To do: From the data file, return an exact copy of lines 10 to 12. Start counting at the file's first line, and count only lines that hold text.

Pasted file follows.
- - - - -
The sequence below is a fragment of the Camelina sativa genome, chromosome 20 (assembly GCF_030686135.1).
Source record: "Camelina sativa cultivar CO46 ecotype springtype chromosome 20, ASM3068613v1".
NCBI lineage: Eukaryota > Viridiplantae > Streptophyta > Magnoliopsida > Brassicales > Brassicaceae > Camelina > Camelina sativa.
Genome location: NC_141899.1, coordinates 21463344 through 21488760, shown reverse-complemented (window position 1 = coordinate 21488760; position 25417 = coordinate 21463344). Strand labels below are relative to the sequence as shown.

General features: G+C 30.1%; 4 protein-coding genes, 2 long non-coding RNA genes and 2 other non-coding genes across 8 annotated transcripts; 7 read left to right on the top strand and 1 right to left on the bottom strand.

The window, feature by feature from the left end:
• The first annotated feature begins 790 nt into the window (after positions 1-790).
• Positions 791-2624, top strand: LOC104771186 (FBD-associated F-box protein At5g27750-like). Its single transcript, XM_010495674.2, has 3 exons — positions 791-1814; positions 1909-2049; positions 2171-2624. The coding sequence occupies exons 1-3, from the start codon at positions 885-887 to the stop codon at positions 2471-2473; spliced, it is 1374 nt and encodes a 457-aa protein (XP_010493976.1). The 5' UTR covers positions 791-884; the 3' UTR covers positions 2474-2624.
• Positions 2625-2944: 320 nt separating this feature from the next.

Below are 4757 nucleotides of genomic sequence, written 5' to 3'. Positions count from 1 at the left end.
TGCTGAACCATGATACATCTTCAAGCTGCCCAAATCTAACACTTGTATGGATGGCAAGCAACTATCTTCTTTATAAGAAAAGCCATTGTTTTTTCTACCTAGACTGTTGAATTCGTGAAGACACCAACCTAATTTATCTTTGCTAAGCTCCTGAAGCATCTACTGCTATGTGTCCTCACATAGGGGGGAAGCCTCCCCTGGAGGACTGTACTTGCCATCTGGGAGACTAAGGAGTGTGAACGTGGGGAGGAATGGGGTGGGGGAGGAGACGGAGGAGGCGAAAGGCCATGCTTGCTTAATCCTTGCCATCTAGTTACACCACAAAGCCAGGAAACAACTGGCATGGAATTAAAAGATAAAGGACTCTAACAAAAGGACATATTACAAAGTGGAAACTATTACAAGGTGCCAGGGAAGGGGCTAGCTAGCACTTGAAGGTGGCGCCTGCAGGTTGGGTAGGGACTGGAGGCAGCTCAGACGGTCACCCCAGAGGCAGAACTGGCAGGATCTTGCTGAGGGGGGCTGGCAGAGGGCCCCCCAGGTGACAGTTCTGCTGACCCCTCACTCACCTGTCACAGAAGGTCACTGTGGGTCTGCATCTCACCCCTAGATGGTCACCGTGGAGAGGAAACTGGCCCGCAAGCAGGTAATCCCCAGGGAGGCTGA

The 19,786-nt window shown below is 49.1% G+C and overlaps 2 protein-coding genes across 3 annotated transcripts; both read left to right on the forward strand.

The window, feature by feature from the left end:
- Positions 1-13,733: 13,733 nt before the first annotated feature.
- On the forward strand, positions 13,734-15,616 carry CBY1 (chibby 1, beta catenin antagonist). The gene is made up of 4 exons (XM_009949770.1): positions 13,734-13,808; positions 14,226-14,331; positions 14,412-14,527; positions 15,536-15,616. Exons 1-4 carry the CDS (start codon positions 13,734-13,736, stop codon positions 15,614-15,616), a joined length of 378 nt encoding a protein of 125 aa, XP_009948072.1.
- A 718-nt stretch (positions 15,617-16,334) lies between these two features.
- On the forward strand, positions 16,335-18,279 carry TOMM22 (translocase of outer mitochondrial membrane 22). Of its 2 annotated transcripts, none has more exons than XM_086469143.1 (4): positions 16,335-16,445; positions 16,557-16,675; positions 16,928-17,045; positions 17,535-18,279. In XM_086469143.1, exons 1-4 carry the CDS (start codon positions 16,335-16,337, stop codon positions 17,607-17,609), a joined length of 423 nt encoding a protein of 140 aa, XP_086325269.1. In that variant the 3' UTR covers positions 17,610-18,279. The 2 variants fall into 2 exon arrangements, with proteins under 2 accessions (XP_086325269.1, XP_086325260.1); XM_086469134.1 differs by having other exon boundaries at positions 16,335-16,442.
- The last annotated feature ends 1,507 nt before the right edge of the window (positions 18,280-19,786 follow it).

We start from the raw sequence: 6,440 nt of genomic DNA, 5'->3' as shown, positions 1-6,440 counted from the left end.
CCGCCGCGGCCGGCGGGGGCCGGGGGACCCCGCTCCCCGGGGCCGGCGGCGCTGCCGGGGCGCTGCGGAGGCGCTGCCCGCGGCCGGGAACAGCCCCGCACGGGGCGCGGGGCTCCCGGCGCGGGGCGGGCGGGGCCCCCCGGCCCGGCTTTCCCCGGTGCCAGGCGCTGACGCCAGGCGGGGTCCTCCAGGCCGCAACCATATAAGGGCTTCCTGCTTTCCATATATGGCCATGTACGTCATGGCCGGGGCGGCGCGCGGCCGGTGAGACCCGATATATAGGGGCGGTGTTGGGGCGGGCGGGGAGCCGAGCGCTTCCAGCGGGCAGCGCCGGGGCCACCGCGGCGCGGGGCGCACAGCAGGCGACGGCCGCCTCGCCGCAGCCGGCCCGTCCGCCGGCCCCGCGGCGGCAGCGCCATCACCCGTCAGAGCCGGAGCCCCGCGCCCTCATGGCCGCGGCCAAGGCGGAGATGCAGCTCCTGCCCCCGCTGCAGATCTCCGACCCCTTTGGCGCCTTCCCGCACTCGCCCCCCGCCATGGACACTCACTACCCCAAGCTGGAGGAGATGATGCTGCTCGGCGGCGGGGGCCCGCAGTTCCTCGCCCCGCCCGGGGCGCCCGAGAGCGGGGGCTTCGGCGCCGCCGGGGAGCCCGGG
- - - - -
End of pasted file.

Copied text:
Below are 4757 nucleotides of genomic sequence, written 5' to 3'. Positions count from 1 at the left end.
TGCTGAACCATGATACATCTTCAAGCTGCCCAAATCTAACACTTGTATGGATGGCAAGCAACTATCTTCTTTATAAGAAAAGCCATTGTTTTTTCTACCTAGACTGTTGAATTCGTGAAGACACCAACCTAATTTATCTTTGCTAAGCTCCTGAAGCATCTACTGCTATGTGTCCTCACATAGGGGGGAAGCCTCCCCTGGAGGACTGTACTTGCCATCTGGGAGACTAAGGAGTGTGAACGTGGGGAGGAATGGGGTGGGGGAGGAGACGGAGGAGGCGAAAGGCCATGCTTGCTTAATCCTTGCCATCTAGTTACACCACAAAGCCAGGAAACAACTGGCATGGAATTAAAAGATAAAGGACTCTAACAAAAGGACATATTACAAAGTGGAAACTATTACAAGGTGCCAGGGAAGGGGCTAGCTAGCACTTGAAGGTGGCGCCTGCAGGTTGGGTAGGGACTGGAGGCAGCTCAGACGGTCACCCCAGAGGCAGAACTGGCAGGATCTTGCTGAGGGGGGCTGGCAGAGGGCCCCCCAGGTGACAGTTCTGCTGACCCCTCACTCACCTGTCACAGAAGGTCACTGTGGGTCTGCATCTCACCCCTAGATGGTCACCGTGGAGAGGAAACTGGCCCGCAAGCAGGTAATCCCCAGGGAGGCTGA

The 19,786-nt window shown below is 49.1% G+C and overlaps 2 protein-coding genes across 3 annotated transcripts; both read left to right on the forward strand.